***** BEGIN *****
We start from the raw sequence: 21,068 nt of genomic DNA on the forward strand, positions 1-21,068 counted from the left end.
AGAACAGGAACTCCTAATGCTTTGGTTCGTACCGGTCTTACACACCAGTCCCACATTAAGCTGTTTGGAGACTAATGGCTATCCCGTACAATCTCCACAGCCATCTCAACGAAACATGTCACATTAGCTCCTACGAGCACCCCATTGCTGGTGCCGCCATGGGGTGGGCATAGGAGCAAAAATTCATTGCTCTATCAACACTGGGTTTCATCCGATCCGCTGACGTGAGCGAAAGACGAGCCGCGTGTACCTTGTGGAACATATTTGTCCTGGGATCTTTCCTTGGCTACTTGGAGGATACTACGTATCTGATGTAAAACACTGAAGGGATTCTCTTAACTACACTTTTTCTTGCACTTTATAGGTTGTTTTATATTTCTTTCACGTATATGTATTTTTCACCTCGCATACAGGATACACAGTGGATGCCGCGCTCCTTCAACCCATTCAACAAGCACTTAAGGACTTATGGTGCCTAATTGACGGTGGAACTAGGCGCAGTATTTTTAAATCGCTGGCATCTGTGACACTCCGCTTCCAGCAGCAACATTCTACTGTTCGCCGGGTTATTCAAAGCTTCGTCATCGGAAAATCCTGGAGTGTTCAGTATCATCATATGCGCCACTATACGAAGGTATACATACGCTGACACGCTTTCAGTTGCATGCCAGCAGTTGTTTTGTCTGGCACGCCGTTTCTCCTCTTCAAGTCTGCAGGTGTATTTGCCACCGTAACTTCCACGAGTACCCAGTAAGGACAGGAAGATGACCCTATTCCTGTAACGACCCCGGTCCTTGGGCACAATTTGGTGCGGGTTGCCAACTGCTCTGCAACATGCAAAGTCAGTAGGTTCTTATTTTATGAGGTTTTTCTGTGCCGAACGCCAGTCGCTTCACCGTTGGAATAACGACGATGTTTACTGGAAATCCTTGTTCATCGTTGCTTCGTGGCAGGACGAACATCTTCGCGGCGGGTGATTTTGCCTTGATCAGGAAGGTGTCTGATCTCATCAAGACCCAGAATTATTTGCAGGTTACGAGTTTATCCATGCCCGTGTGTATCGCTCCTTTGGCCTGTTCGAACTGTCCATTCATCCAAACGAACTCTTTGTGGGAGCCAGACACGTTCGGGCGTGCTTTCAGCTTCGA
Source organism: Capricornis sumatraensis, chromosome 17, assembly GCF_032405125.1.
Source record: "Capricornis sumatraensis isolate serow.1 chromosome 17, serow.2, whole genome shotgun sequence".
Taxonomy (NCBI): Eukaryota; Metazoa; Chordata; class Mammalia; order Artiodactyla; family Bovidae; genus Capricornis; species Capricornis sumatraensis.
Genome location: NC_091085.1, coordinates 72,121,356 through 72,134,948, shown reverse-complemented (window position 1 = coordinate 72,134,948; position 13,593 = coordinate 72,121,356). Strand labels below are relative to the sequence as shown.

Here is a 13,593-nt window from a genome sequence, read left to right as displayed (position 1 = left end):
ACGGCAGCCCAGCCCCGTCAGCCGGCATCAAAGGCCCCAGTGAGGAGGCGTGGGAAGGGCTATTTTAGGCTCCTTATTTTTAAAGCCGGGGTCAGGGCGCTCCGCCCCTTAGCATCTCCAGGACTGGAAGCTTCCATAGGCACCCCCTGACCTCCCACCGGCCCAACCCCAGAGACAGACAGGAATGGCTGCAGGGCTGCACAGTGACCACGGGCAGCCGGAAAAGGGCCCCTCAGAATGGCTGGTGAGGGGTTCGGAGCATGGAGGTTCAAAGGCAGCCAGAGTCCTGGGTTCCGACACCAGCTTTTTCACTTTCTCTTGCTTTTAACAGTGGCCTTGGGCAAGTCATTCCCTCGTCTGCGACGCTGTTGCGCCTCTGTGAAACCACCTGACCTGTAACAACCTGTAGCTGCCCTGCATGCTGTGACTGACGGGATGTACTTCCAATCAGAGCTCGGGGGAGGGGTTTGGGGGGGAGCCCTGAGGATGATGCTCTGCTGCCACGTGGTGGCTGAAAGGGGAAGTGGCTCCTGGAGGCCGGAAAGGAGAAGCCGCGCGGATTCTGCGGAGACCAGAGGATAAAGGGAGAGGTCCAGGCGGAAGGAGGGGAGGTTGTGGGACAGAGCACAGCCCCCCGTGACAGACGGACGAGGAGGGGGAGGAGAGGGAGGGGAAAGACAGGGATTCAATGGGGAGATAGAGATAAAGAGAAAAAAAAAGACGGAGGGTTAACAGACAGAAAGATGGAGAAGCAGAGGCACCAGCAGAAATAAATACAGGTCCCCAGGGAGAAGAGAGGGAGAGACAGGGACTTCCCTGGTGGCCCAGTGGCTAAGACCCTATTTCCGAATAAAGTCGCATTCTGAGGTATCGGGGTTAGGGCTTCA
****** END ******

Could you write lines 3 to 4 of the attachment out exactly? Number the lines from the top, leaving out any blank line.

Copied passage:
Source organism: Capricornis sumatraensis, chromosome 17, assembly GCF_032405125.1.
Source record: "Capricornis sumatraensis isolate serow.1 chromosome 17, serow.2, whole genome shotgun sequence".